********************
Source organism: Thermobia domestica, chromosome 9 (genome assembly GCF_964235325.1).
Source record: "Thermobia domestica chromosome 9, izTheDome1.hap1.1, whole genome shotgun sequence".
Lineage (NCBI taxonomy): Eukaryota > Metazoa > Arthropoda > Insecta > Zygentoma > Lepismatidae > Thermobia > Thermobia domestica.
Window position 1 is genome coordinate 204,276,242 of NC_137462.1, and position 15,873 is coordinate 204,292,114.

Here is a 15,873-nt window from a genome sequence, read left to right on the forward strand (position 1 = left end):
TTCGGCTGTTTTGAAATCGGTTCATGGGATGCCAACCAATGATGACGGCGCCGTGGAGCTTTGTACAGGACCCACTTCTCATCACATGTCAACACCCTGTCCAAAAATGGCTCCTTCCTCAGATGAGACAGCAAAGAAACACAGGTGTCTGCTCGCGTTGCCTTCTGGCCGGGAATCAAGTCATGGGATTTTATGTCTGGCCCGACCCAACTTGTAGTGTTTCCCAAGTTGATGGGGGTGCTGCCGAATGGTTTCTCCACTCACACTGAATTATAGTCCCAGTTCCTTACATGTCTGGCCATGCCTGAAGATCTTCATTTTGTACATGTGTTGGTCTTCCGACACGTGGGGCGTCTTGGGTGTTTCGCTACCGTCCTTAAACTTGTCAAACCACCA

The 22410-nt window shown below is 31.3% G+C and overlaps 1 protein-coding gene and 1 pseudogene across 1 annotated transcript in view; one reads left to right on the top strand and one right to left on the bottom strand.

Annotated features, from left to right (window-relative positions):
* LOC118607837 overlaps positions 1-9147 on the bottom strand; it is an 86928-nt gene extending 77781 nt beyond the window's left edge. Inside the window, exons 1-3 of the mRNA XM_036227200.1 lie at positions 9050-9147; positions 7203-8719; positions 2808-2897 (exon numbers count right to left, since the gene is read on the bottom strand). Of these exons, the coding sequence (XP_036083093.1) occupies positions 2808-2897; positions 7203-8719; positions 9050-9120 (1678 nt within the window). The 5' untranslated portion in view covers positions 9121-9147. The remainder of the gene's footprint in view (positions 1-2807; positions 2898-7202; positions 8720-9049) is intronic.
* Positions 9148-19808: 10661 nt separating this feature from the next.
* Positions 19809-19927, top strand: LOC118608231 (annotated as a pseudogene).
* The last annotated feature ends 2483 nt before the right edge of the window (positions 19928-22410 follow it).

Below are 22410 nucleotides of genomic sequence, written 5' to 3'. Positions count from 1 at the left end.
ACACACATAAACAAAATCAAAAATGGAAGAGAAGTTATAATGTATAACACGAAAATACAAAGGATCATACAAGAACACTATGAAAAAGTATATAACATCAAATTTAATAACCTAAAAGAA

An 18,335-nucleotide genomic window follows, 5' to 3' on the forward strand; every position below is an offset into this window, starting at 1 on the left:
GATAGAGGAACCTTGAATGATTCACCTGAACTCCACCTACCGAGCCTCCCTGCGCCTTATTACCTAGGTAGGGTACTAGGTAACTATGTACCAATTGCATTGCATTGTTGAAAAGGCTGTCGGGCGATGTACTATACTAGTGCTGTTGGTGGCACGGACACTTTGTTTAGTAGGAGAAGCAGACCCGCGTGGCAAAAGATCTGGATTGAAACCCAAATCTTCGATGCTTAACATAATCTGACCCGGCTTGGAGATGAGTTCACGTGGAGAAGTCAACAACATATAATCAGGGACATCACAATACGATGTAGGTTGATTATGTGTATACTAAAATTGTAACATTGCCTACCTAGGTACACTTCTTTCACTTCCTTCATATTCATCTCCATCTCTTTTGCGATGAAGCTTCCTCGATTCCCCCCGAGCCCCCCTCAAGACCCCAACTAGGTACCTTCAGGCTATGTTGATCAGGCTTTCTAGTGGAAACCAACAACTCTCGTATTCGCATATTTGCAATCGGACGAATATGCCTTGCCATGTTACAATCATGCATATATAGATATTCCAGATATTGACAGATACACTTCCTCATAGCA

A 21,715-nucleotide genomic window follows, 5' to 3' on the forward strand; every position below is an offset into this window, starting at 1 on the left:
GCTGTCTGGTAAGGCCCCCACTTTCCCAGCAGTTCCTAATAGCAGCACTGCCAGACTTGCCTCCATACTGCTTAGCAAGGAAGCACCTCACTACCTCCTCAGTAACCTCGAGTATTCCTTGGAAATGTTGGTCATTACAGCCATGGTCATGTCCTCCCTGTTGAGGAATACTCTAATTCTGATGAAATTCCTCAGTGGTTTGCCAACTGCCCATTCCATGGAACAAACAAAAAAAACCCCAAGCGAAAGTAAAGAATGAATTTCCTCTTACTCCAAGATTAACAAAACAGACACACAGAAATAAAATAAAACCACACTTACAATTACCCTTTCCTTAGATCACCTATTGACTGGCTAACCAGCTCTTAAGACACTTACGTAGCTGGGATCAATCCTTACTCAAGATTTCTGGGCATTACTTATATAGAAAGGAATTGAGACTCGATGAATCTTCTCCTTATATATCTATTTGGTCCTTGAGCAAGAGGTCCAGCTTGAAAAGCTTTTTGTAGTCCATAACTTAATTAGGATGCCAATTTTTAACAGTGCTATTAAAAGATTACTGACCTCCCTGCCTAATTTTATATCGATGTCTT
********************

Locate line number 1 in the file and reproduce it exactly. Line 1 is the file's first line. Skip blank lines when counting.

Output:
Source organism: Thermobia domestica, chromosome 9 (genome assembly GCF_964235325.1).